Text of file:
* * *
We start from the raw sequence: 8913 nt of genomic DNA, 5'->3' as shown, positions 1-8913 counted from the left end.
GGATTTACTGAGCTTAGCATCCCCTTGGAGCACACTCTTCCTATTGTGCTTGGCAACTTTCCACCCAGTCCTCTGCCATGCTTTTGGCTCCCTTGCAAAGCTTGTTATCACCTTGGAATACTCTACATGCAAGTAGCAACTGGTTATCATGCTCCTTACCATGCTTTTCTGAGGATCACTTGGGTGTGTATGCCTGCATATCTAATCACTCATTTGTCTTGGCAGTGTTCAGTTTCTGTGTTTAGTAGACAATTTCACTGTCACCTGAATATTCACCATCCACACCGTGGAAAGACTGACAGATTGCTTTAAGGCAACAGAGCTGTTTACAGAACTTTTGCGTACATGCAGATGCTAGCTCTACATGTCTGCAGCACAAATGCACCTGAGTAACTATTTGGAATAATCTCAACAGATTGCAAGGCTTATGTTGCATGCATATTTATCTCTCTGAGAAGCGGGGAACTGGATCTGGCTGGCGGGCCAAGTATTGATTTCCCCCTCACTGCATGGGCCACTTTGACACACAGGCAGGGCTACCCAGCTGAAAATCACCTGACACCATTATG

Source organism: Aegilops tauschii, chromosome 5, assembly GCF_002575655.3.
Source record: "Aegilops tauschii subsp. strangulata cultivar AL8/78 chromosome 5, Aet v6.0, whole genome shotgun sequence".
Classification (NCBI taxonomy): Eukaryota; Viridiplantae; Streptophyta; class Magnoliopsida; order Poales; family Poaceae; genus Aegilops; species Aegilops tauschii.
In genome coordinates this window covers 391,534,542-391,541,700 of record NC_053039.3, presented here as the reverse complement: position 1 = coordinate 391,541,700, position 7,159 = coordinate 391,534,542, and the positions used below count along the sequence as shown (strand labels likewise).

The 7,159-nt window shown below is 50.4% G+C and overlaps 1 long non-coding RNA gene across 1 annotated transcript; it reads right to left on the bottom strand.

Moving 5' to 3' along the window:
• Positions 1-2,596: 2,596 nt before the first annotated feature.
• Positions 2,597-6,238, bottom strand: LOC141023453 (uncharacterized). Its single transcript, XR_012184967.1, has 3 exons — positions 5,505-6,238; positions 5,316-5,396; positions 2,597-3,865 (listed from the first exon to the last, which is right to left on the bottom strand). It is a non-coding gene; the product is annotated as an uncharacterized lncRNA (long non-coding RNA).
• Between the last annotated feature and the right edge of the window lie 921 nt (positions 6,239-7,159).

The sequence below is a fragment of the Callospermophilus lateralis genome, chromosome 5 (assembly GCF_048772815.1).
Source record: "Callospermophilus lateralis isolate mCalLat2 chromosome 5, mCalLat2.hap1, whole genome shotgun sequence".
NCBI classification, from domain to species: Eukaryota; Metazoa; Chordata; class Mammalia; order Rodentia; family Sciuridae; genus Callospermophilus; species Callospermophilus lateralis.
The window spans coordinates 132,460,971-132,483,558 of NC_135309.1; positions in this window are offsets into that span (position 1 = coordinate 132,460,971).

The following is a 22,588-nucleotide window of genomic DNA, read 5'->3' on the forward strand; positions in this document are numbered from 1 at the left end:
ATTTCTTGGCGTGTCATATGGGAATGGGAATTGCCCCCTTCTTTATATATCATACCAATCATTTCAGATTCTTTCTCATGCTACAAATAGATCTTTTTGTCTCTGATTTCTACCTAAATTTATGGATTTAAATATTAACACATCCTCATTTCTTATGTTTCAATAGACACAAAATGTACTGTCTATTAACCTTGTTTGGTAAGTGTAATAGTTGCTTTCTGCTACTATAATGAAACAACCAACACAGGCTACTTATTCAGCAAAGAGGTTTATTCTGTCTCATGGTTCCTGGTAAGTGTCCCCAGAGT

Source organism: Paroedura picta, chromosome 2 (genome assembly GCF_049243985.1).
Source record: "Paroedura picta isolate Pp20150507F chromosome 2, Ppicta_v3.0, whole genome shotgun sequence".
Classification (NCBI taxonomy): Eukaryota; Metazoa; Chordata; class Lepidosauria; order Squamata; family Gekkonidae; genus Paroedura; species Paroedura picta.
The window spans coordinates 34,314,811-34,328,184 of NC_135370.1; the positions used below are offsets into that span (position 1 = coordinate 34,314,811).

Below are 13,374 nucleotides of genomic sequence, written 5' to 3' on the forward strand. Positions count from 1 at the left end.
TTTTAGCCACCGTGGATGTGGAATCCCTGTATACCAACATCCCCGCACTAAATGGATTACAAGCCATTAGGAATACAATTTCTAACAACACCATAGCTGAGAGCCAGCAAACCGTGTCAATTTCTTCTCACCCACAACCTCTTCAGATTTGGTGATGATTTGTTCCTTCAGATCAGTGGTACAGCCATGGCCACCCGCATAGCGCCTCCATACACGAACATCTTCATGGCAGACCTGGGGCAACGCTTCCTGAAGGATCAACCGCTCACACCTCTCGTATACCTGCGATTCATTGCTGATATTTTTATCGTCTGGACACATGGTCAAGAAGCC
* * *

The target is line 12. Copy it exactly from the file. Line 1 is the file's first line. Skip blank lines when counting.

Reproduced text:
The sequence below is a fragment of the Callospermophilus lateralis genome, chromosome 5 (assembly GCF_048772815.1).